Voting Machines Easily Hacked at DefCon Conference

Voting booths /
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Voting machines were easily hacked at one of the nation's largest cyber security conferences in Las Vegas, where hackers tested the systems' security and potential vulnerabilities.

The breaches occurred at the DefCon hacking conference, where participants hacked all 30 voting machines present by a variety of means within a day, Fox News reports. One machine was penetrated in just 90 minutes.

"It took me only a few minutes to see how to hack it," security consultant Thomas Richards told the Hill, looking at a Premier Election Solutions machine currently in use in Georgia.

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DefCon founder Jeff Moss said that the purpose of the exercise was "to raise awareness and find out for ourselves what the deal is. I'm tired of reading misinformation about voting system security."

Hacking methods varied, but included using Google to find passwords and going into the system without a specialized password and messing with the machines' administrative functions.

There have been concerns from some officials, including President Donald Trump, that voting machines could be hacked to manipulate election results.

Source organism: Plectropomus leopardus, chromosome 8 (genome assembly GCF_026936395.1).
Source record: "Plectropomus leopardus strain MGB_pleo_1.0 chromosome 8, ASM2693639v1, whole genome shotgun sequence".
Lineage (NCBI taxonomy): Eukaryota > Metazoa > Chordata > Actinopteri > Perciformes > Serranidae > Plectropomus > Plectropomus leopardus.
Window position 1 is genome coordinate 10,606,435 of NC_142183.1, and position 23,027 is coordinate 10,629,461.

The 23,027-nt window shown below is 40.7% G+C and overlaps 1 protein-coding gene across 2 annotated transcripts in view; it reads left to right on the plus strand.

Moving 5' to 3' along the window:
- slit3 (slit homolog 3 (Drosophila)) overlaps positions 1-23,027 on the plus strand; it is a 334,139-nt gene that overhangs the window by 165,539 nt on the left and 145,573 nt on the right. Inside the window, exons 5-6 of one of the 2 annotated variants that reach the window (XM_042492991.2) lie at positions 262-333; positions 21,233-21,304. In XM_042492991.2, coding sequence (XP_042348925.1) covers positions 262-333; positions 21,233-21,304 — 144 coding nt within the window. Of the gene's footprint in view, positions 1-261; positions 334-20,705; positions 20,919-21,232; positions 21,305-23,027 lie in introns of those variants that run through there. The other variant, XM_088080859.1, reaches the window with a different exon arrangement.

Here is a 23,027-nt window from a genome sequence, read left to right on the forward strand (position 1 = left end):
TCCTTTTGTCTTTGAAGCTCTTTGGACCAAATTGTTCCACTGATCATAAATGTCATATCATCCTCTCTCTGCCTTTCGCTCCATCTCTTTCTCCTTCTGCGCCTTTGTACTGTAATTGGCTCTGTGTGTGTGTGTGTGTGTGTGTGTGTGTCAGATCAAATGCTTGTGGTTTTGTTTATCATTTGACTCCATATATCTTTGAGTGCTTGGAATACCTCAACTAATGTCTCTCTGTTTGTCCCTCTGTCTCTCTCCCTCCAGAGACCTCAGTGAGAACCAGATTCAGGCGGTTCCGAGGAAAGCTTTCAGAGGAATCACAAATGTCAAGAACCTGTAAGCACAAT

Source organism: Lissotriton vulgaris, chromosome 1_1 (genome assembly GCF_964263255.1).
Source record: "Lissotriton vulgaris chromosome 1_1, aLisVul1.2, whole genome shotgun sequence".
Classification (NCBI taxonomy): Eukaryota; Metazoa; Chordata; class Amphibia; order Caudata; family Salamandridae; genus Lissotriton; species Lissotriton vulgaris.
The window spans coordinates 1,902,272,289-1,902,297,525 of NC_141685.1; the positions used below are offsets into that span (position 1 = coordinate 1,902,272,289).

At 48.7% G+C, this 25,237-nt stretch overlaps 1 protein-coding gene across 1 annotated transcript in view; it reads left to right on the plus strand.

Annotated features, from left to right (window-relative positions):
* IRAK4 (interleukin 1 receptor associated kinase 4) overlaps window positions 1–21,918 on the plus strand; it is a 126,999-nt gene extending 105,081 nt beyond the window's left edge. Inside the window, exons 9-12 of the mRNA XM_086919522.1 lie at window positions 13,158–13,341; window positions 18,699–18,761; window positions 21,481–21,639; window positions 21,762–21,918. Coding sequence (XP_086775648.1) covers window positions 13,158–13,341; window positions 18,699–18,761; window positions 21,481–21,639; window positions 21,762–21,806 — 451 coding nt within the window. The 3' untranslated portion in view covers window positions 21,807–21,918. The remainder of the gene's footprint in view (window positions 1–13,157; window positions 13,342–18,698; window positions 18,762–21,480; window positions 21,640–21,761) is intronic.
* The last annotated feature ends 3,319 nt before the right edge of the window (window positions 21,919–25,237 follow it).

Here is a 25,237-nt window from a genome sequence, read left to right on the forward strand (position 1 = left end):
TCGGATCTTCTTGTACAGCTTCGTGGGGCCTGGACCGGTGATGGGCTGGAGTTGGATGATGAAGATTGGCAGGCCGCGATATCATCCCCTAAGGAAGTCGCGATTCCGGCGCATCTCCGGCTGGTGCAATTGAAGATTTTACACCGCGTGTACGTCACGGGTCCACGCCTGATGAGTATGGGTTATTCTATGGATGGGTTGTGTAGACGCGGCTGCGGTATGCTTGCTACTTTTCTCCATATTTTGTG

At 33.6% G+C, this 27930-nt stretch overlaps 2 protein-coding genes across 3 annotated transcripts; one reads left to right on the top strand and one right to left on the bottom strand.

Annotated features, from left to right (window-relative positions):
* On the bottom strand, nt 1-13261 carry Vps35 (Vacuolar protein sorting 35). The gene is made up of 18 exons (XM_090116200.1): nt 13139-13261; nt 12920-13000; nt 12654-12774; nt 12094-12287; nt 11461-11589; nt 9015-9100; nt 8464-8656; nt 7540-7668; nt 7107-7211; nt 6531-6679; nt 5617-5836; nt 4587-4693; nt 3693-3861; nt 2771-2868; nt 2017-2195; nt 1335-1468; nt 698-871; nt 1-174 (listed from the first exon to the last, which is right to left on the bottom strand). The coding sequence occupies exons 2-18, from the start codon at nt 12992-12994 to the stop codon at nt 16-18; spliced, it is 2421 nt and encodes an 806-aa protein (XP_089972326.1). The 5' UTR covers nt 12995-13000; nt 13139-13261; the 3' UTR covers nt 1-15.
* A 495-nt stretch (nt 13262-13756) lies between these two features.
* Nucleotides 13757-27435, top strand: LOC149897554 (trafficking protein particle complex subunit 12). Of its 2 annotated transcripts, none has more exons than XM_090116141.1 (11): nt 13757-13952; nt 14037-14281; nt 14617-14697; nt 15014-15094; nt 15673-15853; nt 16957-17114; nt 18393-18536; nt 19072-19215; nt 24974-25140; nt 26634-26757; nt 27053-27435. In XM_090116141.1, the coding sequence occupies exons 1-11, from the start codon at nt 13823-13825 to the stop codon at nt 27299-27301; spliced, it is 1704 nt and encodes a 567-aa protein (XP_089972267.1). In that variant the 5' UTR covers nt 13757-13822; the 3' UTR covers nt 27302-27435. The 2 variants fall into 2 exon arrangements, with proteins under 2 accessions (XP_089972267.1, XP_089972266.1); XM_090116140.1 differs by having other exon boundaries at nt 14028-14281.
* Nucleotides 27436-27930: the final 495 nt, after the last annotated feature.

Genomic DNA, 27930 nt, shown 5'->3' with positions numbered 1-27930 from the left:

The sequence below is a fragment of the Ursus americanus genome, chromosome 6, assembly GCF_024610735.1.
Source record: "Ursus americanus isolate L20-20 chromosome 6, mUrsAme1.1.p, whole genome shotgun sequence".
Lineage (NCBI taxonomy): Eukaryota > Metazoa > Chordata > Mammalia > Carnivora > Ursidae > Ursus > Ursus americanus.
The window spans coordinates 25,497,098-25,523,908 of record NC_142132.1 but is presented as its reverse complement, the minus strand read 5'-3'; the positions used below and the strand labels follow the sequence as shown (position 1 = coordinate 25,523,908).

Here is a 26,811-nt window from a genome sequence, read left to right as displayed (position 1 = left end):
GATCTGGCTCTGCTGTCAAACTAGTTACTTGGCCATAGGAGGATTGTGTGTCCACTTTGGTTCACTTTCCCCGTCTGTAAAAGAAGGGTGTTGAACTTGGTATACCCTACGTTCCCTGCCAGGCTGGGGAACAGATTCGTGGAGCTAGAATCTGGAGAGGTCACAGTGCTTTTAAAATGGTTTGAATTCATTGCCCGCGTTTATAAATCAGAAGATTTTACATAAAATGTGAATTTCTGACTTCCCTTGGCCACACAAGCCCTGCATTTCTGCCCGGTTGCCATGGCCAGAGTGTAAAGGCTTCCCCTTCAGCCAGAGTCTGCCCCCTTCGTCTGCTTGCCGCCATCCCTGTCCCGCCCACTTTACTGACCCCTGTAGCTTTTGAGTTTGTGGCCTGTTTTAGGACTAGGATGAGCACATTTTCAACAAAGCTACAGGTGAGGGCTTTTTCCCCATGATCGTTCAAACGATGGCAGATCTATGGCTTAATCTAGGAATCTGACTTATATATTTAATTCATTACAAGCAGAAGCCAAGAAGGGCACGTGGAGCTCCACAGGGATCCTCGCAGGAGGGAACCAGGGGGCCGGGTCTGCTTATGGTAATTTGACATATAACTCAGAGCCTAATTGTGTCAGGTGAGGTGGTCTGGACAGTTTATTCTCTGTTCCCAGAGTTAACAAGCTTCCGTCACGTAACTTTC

"Without question, our voting systems are weak and susceptible," Jake Braun, who sold Moss on the voter machine idea earlier this year, told the Register. "Thanks to the contributions of the hacker community today, we've uncovered even more about exactly how."

"The scary thing is we also know that our foreign adversaries—including Russia, North Korea, Iran—possess the capabilities to hack them too, in the process undermining principles of democracy and threatening our national security," he added.

Brandon Pfeifer, a security expert, told USA Today that he went to the conference after all of the attention that has been drawn to voting security since the 2016 presidential election. Pfeifer's group is now working on a touch screen machine.

"It just took us a couple of hours on Google to find passwords that let us unlock the administrative functions on this machine," Pfeifer said. "Now we're working on where we can go from there."